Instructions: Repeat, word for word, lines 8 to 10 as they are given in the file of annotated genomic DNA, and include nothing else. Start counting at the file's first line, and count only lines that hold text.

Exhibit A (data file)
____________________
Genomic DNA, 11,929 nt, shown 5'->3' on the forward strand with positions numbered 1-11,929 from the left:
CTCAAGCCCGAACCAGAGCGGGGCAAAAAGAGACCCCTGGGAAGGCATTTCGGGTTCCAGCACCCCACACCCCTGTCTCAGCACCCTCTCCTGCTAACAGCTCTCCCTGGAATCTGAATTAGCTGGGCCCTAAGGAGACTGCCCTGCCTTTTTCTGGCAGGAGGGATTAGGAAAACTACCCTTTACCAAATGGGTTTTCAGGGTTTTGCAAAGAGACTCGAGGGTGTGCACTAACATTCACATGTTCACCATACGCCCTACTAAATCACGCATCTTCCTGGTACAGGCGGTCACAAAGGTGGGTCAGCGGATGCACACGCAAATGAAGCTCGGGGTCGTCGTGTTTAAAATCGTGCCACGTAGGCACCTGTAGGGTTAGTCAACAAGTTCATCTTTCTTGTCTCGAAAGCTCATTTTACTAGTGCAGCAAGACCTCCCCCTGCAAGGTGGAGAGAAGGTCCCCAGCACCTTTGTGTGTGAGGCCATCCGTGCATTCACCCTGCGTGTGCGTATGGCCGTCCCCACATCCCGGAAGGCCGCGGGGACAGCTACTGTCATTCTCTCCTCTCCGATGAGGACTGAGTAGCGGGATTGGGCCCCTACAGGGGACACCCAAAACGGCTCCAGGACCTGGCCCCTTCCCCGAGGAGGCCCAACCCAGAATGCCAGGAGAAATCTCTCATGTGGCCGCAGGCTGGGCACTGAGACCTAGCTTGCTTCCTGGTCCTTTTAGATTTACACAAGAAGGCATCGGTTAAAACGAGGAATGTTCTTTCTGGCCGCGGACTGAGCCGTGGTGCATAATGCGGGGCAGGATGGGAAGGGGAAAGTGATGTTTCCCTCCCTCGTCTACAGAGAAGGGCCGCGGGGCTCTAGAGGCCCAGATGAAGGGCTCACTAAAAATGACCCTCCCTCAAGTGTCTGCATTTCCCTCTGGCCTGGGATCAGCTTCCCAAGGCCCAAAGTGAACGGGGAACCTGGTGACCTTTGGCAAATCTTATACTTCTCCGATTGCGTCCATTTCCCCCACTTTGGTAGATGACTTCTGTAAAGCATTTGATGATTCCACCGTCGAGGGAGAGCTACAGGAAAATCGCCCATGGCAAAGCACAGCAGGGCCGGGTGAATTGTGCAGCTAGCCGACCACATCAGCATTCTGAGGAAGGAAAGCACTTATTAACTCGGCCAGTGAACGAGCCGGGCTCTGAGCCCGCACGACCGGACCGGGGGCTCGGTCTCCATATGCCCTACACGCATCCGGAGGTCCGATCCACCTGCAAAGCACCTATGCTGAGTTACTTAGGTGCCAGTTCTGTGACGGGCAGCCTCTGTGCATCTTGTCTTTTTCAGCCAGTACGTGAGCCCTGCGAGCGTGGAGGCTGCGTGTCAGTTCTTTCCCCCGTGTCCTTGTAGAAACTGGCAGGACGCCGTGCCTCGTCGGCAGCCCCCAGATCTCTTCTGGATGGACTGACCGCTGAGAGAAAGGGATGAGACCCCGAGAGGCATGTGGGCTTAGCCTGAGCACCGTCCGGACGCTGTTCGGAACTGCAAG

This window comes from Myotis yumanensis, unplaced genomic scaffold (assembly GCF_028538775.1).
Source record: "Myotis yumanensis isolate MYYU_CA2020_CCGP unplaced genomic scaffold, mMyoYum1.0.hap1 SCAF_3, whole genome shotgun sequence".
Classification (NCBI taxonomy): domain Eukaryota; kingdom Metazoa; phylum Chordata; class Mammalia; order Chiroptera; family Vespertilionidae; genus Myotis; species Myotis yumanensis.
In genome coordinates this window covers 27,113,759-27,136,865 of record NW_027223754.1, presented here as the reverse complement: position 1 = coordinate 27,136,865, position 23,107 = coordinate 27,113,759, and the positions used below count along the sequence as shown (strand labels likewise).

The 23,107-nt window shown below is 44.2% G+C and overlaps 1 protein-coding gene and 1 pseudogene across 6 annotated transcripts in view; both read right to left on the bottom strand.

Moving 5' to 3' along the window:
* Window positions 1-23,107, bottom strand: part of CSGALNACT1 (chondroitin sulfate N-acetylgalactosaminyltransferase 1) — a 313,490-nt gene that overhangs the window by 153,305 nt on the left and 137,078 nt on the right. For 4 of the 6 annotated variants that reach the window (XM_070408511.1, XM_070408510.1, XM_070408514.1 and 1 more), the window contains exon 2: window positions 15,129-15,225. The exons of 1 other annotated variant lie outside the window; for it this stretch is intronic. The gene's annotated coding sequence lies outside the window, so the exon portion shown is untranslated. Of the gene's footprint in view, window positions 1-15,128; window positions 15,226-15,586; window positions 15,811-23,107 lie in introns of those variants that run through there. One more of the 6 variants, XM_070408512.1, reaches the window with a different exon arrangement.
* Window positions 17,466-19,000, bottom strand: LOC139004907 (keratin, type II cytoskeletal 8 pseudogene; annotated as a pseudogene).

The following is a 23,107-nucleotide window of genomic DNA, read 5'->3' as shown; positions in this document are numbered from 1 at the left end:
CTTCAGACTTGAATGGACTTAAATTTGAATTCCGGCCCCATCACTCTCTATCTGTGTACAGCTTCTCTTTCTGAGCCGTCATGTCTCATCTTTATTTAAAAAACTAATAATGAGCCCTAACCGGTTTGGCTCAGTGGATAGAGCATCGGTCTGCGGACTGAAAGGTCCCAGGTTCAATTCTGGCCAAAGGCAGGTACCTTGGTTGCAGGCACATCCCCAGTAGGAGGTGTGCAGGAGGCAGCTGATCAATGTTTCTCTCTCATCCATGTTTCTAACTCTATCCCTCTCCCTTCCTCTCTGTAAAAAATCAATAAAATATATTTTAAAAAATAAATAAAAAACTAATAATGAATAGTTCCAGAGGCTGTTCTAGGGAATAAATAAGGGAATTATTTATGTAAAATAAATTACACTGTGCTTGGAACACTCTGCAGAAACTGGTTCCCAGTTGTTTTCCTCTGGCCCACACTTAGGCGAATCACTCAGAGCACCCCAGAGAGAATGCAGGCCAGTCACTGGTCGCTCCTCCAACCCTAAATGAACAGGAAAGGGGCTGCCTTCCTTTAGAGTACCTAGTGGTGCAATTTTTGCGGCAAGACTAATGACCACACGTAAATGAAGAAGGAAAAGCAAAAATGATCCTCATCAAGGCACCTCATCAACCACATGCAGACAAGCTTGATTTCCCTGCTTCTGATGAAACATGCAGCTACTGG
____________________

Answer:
Moving 5' to 3' along the window:
* Window positions 1-23,107, bottom strand: part of CSGALNACT1 (chondroitin sulfate N-acetylgalactosaminyltransferase 1) — a 313,490-nt gene that overhangs the window by 153,305 nt on the left and 137,078 nt on the right. For 4 of the 6 annotated variants that reach the window (XM_070408511.1, XM_070408510.1, XM_070408514.1 and 1 more), the window contains exon 2: window positions 15,129-15,225. The exons of 1 other annotated variant lie outside the window; for it this stretch is intronic. The gene's annotated coding sequence lies outside the window, so the exon portion shown is untranslated. Of the gene's footprint in view, window positions 1-15,128; window positions 15,226-15,586; window positions 15,811-23,107 lie in introns of those variants that run through there. One more of the 6 variants, XM_070408512.1, reaches the window with a different exon arrangement.
* Window positions 17,466-19,000, bottom strand: LOC139004907 (keratin, type II cytoskeletal 8 pseudogene; annotated as a pseudogene).